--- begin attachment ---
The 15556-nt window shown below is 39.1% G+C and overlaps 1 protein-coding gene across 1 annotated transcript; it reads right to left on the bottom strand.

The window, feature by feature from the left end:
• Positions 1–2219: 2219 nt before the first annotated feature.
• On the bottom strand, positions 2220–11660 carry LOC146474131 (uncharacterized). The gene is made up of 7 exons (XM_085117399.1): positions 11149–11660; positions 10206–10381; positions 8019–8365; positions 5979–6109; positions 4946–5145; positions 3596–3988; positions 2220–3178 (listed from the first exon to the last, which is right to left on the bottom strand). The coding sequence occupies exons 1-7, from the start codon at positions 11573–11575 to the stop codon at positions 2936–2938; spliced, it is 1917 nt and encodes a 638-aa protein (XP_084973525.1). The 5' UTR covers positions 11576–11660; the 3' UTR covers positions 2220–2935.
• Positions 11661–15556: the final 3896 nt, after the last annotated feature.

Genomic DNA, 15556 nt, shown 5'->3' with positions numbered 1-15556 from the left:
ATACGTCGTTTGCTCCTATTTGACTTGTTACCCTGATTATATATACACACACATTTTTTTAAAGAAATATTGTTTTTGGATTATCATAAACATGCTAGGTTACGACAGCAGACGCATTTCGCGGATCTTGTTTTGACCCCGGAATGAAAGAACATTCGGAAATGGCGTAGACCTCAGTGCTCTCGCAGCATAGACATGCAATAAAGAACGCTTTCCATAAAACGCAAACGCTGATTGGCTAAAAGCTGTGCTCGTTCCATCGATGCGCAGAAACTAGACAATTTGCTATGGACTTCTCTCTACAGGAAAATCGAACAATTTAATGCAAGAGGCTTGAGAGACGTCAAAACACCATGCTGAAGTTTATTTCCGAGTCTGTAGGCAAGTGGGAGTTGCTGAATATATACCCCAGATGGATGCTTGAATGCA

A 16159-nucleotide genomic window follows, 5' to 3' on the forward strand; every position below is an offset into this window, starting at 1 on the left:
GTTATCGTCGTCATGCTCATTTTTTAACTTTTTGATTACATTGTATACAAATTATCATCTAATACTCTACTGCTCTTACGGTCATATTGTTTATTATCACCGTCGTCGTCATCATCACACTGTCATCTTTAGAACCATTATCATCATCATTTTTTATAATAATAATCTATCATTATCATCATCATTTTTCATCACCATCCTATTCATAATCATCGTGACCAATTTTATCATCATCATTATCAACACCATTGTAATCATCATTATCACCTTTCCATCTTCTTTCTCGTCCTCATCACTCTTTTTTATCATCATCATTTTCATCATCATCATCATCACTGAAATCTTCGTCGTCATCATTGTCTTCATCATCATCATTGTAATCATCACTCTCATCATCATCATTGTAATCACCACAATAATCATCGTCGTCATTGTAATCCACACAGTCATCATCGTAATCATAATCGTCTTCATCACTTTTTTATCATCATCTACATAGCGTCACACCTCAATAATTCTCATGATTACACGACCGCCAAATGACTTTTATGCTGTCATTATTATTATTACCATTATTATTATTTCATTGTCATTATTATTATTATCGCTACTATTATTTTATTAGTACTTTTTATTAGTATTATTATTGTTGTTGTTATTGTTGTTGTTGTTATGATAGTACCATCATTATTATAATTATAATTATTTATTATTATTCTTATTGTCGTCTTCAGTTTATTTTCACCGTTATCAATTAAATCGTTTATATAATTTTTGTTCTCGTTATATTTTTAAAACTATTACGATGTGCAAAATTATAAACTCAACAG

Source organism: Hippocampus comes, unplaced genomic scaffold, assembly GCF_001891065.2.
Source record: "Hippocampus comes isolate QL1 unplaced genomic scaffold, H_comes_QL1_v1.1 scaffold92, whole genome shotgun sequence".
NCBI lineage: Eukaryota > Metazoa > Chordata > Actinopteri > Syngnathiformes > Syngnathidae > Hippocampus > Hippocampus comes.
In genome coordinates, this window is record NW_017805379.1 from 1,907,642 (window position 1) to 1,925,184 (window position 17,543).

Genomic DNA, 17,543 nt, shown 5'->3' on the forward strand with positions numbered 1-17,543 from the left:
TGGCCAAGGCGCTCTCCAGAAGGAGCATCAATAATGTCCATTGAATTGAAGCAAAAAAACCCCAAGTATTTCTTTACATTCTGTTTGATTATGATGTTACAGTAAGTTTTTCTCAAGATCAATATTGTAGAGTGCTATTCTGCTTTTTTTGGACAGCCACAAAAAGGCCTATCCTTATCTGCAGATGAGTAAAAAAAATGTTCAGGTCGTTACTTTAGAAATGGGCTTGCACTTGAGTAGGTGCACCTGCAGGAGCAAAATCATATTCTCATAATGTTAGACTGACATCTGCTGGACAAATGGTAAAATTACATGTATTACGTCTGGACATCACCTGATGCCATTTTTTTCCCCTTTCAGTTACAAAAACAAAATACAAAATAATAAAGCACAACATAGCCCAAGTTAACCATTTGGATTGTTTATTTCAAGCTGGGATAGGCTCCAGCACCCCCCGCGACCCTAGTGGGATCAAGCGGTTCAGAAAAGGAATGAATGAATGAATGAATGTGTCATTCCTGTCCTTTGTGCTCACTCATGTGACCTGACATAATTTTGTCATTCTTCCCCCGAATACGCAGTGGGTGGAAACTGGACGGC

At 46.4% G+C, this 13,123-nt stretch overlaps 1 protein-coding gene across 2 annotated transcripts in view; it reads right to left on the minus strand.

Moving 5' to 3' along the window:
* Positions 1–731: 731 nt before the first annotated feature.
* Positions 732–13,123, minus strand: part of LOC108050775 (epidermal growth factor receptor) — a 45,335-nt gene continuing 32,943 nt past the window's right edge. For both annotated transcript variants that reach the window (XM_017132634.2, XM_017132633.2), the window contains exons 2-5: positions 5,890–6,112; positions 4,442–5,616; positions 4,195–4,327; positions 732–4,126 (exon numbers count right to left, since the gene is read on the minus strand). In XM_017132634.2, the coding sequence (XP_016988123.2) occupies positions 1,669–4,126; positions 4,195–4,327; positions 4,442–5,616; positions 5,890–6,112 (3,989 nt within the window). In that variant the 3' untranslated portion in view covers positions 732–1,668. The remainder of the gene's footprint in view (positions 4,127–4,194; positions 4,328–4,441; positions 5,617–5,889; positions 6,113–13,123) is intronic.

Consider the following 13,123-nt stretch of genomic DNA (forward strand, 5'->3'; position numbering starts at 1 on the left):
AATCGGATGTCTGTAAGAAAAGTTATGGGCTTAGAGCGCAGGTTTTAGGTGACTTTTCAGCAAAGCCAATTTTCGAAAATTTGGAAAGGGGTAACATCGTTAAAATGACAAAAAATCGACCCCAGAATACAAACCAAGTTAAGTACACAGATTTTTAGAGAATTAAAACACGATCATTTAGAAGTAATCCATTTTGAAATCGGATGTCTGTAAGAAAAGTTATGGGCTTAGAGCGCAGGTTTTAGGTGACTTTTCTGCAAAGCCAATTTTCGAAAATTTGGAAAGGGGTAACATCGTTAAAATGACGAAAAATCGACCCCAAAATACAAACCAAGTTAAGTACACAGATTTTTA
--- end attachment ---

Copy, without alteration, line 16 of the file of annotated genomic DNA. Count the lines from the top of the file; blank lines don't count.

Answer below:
At 46.4% G+C, this 13,123-nt stretch overlaps 1 protein-coding gene across 2 annotated transcripts in view; it reads right to left on the minus strand.